When Costco Gives You Croissants, Make Croque Monsieur Casserole

The croque monsieur. My first real one (real in the sense of in France, in Paris to be specific) was at a little wedge of a bistro in the ninth arrondissement about 30 years ago. The pulse of new love, years of near fat-free dieting, and the swirl of Parisian life held hands and duped the neurons in the pleasure center of my brain to elevate this humble sandwich–this particular humble sandwich–to the perfect example of a bistro bite. The UR-bistro bite. The one against which all other bites are measured.

The One looking at a menu board in a cafe.

Because memories (particularly misty watercolor memories, to quote another diva) can die faster than a horny teen in a horror flick, I’ve never attempted the sandwich at home. Let the majesty of that croque monsieur, which probably was merely passable, live on.


One afternoon recently, I was bored. Lockdown can do that to a guy. So I decided to clean out the kitchen. If you know me at all, you know how uncharacteristic that is of me. I’m deathly allergic to manual labor. I suddenly can’t breathe, my eyes swell shut, and I swoon with vertigo. Luckily, my unlawfully-wedded spouse¹, The One, can’t stand a dirty kitchen. So when I claim to have come down with a case of the vapors and crawl my way upstairs to lie down, he cleans up. Just in time for me to dirty it again.

But I digress.

While cleaning out the bread box, looking for odd bits to give the murder of five crows that we call the Poe Family, in a ravenless homage of Mr. Edgar Allan, I stumbled upon a big bag of croissants from Costco. The One is mad about buying in bulk–even though there are just two of us. Step into our basement, and you’ll think we’re survivalists: The walls are lined with shelves of gargantuan jars, cans, and packages of mayonnaise, salsa, pasta, rice, tomatoes, kosher salt, and cake and brownie mixes. Our chest freezer is filled to the rim with what has to be more than 100 pounds of all types of meat and fish. Put it this way, we didn’t need to shop for the pandemic; we were ready for Armageddon.

But I digress once more.

I don’t know what made me think of croque monsieur when I looked at the croissants, but that’s how my mind works. I checked the fridge, and, as to be expected, there was a gallon of milk and a gigantic hunk of cheese. All that was missing was ham. I knew if I told The One, he’d lift his finger in a self-satisfied gesture that told me to wait, and would return an hour later with half a hog. I decided to go to a normal-size deli in a normal-size supermarket for a modest pound of ham.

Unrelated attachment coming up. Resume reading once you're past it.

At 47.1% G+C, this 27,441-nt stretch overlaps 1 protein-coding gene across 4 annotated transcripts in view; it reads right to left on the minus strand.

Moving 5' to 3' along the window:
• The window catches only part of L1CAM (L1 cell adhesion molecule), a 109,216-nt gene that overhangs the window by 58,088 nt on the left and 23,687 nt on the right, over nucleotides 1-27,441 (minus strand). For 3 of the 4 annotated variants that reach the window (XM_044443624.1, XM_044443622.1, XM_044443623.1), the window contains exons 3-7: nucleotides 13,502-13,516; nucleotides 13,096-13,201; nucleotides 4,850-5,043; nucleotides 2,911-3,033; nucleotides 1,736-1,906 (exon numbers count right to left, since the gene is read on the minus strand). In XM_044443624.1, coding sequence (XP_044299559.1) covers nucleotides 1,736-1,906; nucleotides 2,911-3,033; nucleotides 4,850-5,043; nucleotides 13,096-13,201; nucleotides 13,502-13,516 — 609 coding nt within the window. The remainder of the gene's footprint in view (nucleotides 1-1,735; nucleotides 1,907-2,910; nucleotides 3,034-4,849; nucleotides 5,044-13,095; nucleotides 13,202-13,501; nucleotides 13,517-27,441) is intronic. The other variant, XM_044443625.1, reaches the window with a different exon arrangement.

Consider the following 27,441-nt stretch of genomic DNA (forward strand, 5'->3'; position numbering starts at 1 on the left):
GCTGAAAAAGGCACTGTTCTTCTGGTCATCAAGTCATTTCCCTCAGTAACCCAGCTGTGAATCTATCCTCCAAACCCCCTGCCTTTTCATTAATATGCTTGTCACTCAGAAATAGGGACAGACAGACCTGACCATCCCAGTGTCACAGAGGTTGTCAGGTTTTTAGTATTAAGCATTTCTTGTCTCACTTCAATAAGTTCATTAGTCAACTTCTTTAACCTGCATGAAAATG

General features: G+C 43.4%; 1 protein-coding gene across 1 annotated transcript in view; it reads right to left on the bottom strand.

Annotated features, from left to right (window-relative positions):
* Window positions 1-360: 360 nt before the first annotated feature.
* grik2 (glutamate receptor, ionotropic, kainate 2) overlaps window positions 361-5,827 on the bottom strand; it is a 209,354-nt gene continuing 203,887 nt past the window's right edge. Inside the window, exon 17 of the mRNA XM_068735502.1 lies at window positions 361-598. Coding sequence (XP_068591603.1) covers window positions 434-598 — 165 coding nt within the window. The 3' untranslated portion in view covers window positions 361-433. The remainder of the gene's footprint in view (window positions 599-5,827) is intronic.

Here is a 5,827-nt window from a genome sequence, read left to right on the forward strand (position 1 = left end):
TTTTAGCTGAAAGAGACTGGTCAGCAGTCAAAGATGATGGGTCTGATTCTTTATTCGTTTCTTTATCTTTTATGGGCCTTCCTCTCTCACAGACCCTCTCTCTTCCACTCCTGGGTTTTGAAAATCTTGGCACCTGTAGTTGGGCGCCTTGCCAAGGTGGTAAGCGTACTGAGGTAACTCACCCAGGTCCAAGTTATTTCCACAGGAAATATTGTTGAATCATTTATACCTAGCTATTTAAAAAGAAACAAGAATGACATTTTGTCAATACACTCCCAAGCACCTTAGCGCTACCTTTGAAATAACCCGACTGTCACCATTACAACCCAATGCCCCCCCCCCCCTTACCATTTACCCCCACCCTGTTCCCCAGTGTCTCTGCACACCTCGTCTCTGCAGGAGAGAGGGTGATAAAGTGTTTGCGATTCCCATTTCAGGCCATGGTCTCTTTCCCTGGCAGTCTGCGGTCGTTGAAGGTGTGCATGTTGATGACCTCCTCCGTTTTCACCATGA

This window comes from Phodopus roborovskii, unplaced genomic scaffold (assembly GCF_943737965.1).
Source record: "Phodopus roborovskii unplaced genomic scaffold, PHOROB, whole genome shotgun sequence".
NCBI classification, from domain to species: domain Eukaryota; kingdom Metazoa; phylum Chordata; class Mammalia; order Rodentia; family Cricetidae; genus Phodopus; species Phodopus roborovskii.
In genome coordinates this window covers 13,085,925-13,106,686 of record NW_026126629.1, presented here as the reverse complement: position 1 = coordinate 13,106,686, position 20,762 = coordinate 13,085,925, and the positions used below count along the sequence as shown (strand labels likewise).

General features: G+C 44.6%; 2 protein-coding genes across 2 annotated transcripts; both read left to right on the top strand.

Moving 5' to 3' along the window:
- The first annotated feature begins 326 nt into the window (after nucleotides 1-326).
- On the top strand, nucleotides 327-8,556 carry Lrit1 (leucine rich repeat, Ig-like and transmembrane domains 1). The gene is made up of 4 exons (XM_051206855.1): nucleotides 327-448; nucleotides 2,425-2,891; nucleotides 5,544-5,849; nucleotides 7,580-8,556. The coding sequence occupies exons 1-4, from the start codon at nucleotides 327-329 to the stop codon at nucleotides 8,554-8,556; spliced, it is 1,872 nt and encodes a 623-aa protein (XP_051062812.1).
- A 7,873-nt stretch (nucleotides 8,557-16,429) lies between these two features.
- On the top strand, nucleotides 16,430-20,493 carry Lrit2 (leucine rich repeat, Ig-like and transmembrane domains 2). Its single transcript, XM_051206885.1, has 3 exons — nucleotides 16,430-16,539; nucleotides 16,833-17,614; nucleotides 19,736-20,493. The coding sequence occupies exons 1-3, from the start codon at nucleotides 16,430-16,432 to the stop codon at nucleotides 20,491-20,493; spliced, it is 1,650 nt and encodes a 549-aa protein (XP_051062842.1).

Looking at the bag of croissants, I knew one or two croque monsieurs wouldn’t put a dent in it. So I wondered, Pourquoi pas faire une casserole? We had the ingredients, we had the 9-by-13-inch casserole dish, and we definitely had the appetites.

Croissants filled with ham and cheese for a croque monsieur casserole.

So I set about making seven ham-and-cheese sandwiches, the foundation of any self-respecting croque monsieur. While I was making them, it dawned on me that if the croque monsieur is the little black dress of bistro fare, then croissants are the string of pearls it’s been missing all these years.

From there, it wasn’t a stretch to consider turning this into an overnight croque monsieur casserole. You know the ones, the kind you let rest in the fridge and then whip out, slide into the oven, and smile as everyone gawps, thinking you’re a culinary genius? I like looking like a culinary genius, even if it’s the furthest thing from the truth.

But then came the dilemma: Is this best served as breakfast with some fresh fruit? Lunch with a satisfying salad and a nice lemon vinaigrette? Or dinner with, perhaps, some roasted asparagus? Who the hell was I kidding? If it turned out half as good as I expected, I’d eat it any time of day.

A side view of a pieces of finished croque monsieur casserole.

The next morning, I whipped up a béchamel sauce. (Yes, I actually can whip up a béchamel sauce half asleep–it’s the one thing I remember from the cooking course I once took.) I slathered it on top and let Loki, our Viking oven, do the rest.

What came out was a thing a beauty. The casseroles’ edges were wildly crispy with bits of caramelized cheese, the center soft and custardy, and the whole thing cheesy through and through. And the taste? Just like a classic croque monsieur, but richer.

Did it kill the memory of that sandwich in that bistro with The One almost three decades ago? Pshaw. It was too damn good to do that. What it did do, though, was nudge The One and me to reminisce about those long-ago days when we were young, thin, and beautiful (and, in his case, avec hair). And that’s not too shabby for a humble casserole.

¹ The One refuses to marry me (yeah, I know), so after 28 years, I consider us “unlawfully wedded.”

Originally published April 3, 2021

About David Leite

I count myself lucky to have received three James Beard Awards for my writing as well as for Leite’s Culinaria. My work has also appeared in The New York Times, Martha Stewart Living, Saveur, Bon Appétit, Gourmet, Food & Wine, Yankee, Los Angeles Times, Chicago Tribune, The Washington Post, and more.

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